Author Discusses State's Eerie Occurrences
Jeff Belanger talked about his book, "Weird Massachusetts," at the Fiske Public Library.
For researcher, historian and writer Jeff Belanger, October is the busiest, and best, month of the year.
During its 31 days, Belanger, a Bellingham native, travels both across Massachusetts and across the country to talk about what he loves most: anything and everything paranormal. From ghosts, to UFOs, to legends, to simply learning more about a state's history, Belanger loves and does it all.
"It beats a real job!" he says.
On the night of October 19, Wrentham residents had the opportunity to attend Belanger's lecture based on his book, Weird Massachusetts, at Wrentham's Fiske Public Library. The event was sponsored by Friends of the Fiske.
His book, published in May 2008, explored the rich, unexplained history of the Bay State, including local legends, unidentified beasts and even ghost and UFO sightings.
Some of the "extra-weird" mentioned in Belanger's lecture included sightings of the ghost of a red-haired hitchhiker along route 44. The ghost has been spotted at night, and was even reported running next to an onlooker's car as they traveled at speeds of over 40 miles per hour!
Belanger also spoke of the "Dover Demon," whose only sightings fall within a two-day span in the spring of 1977. Both witnesses sketched what they saw with eerie similarity — an oblong head, skinny body and large, frog-like hands and feet, but the so-called beast was never seen again.
Belanger spoke of multiple UFO sightings — dating back to 1760 — in the land between the towns of Abington, Freetown and Rehoboth, known as "The Bridgewater Triangle."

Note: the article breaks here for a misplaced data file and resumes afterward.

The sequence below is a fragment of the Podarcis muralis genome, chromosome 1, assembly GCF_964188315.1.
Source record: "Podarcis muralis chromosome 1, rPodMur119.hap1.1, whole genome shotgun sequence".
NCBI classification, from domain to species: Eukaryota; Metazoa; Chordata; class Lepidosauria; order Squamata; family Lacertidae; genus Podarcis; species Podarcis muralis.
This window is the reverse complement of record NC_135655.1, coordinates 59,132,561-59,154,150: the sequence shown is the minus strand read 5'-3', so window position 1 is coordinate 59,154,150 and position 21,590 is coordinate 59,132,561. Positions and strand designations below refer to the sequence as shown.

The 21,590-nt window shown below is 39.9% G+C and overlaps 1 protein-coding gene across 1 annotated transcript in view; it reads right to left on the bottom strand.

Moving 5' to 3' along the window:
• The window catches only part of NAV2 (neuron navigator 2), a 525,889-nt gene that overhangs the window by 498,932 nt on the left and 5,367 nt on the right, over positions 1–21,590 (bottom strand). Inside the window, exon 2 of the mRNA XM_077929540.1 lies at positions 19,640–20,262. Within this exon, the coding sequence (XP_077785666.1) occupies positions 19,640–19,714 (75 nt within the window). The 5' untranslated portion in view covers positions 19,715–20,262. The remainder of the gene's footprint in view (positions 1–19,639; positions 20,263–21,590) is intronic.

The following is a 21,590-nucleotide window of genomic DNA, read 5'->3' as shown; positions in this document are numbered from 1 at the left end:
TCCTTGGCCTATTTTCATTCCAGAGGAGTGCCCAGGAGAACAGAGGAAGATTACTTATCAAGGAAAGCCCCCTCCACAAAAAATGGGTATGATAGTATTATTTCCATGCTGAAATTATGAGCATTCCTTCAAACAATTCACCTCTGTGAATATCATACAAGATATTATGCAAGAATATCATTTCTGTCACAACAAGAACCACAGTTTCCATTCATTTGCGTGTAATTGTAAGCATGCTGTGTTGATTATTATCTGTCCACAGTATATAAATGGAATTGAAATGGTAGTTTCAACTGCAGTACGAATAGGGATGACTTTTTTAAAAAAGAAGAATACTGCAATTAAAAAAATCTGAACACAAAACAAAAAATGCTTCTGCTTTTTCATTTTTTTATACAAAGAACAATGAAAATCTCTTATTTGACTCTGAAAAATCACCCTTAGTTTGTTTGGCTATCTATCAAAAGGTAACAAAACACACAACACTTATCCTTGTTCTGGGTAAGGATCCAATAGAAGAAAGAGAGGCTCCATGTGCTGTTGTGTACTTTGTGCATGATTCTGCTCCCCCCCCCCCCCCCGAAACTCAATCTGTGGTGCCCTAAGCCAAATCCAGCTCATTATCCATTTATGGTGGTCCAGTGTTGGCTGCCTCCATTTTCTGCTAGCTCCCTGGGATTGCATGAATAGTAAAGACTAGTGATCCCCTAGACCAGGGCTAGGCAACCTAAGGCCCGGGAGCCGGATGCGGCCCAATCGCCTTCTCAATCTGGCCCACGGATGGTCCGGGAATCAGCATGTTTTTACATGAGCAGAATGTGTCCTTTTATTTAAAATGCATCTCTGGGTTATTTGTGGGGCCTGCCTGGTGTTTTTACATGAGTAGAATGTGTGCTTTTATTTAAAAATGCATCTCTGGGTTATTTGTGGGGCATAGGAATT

Belanger's book, though, explores much more than local ghost stories. He also included local oddities that make the state unique. It includes points like the Burnt Food Museum, a place where culinary disasters become pieces of art, and the Museum of Bad Art, where artistic disasters are just as treasured as a Van Gogh.
All in all, the best part of Belanger's lecture was Belanger himself. With his youthful, realist attitude and genuine passion for his work, even the biggest of skeptics would have thoroughly enjoyed listening to him speak.
For more information on Jeff or his book Weird Massachusetts, visit www.JeffBelanger.com. There, you can also find information on upcoming lectures and other works to which he has contributed. If discussing legends and the paranormal interest you, check out www.GhostVillage.com, started by Belanger, which is now the largest online forum on the paranormal.